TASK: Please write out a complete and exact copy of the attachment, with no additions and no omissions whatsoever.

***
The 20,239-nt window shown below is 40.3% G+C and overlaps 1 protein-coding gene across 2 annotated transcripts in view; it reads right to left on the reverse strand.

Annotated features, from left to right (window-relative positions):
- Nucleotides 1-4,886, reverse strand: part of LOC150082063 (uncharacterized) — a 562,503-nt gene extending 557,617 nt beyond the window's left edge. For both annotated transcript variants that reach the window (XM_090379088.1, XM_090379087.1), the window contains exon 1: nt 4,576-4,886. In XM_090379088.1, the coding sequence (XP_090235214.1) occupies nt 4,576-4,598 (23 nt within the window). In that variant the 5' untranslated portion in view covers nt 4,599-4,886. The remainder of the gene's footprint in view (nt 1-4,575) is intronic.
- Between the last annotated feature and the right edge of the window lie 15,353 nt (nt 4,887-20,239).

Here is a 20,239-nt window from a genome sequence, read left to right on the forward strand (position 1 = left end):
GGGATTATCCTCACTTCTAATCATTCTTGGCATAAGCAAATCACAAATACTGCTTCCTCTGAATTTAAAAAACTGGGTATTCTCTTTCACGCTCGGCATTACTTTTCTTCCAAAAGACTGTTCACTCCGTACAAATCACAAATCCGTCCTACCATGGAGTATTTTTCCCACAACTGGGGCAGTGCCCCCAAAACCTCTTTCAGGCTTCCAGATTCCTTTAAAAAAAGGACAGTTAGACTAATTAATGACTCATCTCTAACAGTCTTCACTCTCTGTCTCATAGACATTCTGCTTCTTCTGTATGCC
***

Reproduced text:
The 20,239-nt window shown below is 40.3% G+C and overlaps 1 protein-coding gene across 2 annotated transcripts in view; it reads right to left on the reverse strand.

Annotated features, from left to right (window-relative positions):
- Nucleotides 1-4,886, reverse strand: part of LOC150082063 (uncharacterized) — a 562,503-nt gene extending 557,617 nt beyond the window's left edge. For both annotated transcript variants that reach the window (XM_090379088.1, XM_090379087.1), the window contains exon 1: nt 4,576-4,886. In XM_090379088.1, the coding sequence (XP_090235214.1) occupies nt 4,576-4,598 (23 nt within the window). In that variant the 5' untranslated portion in view covers nt 4,599-4,886. The remainder of the gene's footprint in view (nt 1-4,575) is intronic.
- Between the last annotated feature and the right edge of the window lie 15,353 nt (nt 4,887-20,239).

Here is a 20,239-nt window from a genome sequence, read left to right on the forward strand (position 1 = left end):
GGGATTATCCTCACTTCTAATCATTCTTGGCATAAGCAAATCACAAATACTGCTTCCTCTGAATTTAAAAAACTGGGTATTCTCTTTCACGCTCGGCATTACTTTTCTTCCAAAAGACTGTTCACTCCGTACAAATCACAAATCCGTCCTACCATGGAGTATTTTTCCCACAACTGGGGCAGTGCCCCCAAAACCTCTTTCAGGCTTCCAGATTCCTTTAAAAAAAGGACAGTTAGACTAATTAATGACTCATCTCTAACAGTCTTCACTCTCTGTCTCATAGACATTCTGCTTCTTCTGTATGCC